There is the potential for the growth of new ties to bind the Communities.  For that the Government should have the courage to ban the TNA and remove the 13 A , so that we will be a real Sovereign State with out  having to do things at the dictate of India, America or others, who are strangers to our cultural ties. 

The Udayam news paper is anti Sinhala and they propagate  falsehood to put Tamils against the Sinhala. There was recently a report, “..With Sri Lanka dropping five places in the World Press Freedom Index from 158 in 2010 to 163 in 2011, the country’s press freedom today lies suppressed with the parliament not passing legislation for a Right to Information Act, not granting justice for the disappearances, assault and murders of journalists as well as economic pressures.”

This is shameful on the part of the World Press , to say that the “…’s press freedom today lies suppressed with Parliament not passing legislation for a Right to Information…” without verifying the falsehood reported in the Papers like Udayam or even Thirikural to separate Communities and spread rumours as “news”  , which the government has not banned. In reality in the interest of the country and in order to facilitate reconciliation of Communities, Udayam, Thirikural, Daily Mirror, TamilNet, Transcurrent, Groundview, etc.should be banned.

I asked Mahendran what he thinks of the Army being there in Jaffna.  It is a nuisance isn’t it, he pu the question back to me.  Then I told him the Army would be useful to discourage another attempt at terrorism.  It will not happen again he said.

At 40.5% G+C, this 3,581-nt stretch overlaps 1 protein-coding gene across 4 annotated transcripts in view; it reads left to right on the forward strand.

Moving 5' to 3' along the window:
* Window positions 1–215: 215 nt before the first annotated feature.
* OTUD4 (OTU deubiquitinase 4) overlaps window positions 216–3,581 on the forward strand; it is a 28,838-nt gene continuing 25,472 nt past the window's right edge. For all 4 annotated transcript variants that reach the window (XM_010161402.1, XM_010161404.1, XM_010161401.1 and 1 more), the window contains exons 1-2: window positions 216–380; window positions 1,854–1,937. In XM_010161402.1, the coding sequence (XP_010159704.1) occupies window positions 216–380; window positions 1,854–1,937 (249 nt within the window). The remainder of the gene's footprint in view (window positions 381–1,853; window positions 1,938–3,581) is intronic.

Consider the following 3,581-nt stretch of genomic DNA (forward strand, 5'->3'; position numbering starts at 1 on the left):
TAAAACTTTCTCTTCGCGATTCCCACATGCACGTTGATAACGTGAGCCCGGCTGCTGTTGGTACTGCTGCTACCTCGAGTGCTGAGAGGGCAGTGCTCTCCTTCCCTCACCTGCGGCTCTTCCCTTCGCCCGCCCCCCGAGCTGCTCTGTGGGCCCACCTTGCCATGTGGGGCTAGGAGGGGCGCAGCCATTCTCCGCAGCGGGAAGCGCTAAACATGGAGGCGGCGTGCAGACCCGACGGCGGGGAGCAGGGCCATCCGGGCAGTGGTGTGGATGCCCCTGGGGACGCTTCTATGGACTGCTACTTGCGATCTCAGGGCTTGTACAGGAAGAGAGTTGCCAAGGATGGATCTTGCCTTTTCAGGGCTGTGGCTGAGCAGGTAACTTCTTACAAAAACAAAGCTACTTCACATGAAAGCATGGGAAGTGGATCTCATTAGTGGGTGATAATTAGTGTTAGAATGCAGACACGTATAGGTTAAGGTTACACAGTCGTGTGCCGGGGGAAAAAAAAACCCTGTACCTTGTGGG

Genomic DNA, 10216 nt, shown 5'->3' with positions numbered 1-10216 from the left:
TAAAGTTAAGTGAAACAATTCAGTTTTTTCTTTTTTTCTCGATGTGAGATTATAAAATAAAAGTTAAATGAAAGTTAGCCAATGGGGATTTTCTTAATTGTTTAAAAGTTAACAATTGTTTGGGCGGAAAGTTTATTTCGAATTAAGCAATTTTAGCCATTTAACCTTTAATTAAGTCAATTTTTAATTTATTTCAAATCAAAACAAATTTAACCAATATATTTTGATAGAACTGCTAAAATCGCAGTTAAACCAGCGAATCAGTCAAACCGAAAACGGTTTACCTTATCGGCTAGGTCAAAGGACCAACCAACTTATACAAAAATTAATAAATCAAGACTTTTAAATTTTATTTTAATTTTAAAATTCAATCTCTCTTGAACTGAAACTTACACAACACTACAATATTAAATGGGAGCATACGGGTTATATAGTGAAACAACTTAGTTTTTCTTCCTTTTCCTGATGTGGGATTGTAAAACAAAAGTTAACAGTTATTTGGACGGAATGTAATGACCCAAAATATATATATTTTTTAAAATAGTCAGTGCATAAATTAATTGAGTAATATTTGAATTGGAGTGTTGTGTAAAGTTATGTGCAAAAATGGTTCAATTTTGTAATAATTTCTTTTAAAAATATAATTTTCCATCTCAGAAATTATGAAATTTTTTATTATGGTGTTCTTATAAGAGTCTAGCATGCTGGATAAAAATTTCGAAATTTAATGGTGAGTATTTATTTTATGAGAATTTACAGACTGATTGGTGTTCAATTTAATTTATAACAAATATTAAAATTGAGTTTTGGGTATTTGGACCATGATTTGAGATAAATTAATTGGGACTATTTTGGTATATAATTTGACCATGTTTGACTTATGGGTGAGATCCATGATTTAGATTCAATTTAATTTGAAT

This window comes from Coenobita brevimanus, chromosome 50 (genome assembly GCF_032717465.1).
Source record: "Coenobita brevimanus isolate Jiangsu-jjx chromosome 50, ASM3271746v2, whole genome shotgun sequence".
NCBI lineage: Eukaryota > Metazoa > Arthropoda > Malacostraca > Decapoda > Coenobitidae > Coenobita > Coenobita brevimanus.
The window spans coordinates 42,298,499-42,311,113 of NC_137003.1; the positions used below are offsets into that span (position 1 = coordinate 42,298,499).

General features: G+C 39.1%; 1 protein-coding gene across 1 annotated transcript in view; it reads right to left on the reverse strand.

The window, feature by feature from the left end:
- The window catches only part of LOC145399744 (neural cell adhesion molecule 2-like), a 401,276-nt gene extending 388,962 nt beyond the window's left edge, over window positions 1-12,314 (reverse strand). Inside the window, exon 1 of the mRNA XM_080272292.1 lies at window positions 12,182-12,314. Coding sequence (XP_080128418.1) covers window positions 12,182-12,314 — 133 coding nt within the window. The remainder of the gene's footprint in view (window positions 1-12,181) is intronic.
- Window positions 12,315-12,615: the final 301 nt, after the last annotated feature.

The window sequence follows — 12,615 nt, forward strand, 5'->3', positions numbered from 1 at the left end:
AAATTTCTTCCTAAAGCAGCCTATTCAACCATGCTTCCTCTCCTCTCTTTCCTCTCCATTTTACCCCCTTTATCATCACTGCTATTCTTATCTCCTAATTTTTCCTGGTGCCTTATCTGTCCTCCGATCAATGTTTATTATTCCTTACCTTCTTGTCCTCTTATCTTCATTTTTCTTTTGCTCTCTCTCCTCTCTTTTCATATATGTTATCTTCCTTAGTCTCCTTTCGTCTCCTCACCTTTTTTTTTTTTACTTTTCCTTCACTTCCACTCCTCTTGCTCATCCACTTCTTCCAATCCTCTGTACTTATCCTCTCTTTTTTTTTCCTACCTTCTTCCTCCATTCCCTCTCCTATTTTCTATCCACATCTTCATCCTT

Who knows ?  It is better to be prepared I told him.

There were army camps barbed wired, but very neat and orderly.  There were no soldiers  out side .  The camps have been  set up without making them look harsh encroachments, but as environment friendly space. The camps were not among the villages and cannot say they disturb the lives of  the people.   I expected more  army camps but they were few and far apart.

After Kilinochchi we reached the Elephant pass.  Here the roads are still  under construction.  Elephant pass is the link between the Jaffna Peninsula and  the mainland. We saw the salterns at a distant. The road was passing through vast stretches of almost barren swampy land on either side and then the  shallow  seas.

We were going past Chavakachcheri where  the palm trees stand like sentinels watching over land.  Green trees lush with heavy foliage  reminded me  of a Sothern landscape.  There were mango trees in abundance.  The coconut tree is another common sight.  There were new and old houses, with gardens  of  trees with green foliage. The margosa (kohombo) tree is common and so are the  murunga trees with  “fruits” the drumsticks, hanging from the  branches.  There were also bo-trees (banyan trees) growing wild.

We finally arrived  in Jaffna a busy city with people , cars, buses and women on bicycles. The city is cleaner than what it was in Kandy.  It has not been  affected by terrorism.
We entered the bus stand which was a bit crowded  but much more cleaner than what it was at the Kandy good shed bus stand.  I had told Mahendran I had booked a room at the Thinakural Lodge. Haran was late  for his appointment with the Ambulance that was to take his aunt to Colombo.
He took leave of us not forgetting to give me his telephone number and asking me to come and see him if I happen to come to Trincomalee.  “If you come I will arrange a Railway Bungalow for you to stay”,  he said and waved good bye.  Afterwards when I tried to phone him I found the telephone number I had taken down was wrong.  I am so sad I am unable to call him.
Mahendran said he will arrange a three wheeler for me.  He said, “ as you are a stranger they will charge you too much”.  He took me to a three wheeler and arranged with him to take me to the hotel for Rs.250.  Mahendran told me that  it is reasonable and left asking me several times not to forget to telephone him.
They were so nice people .  They accepted me as a friend and helped me to put me at ease with them.  It is Sampanthan and his TNA that spoils building relationships with the people in the North.

No comments: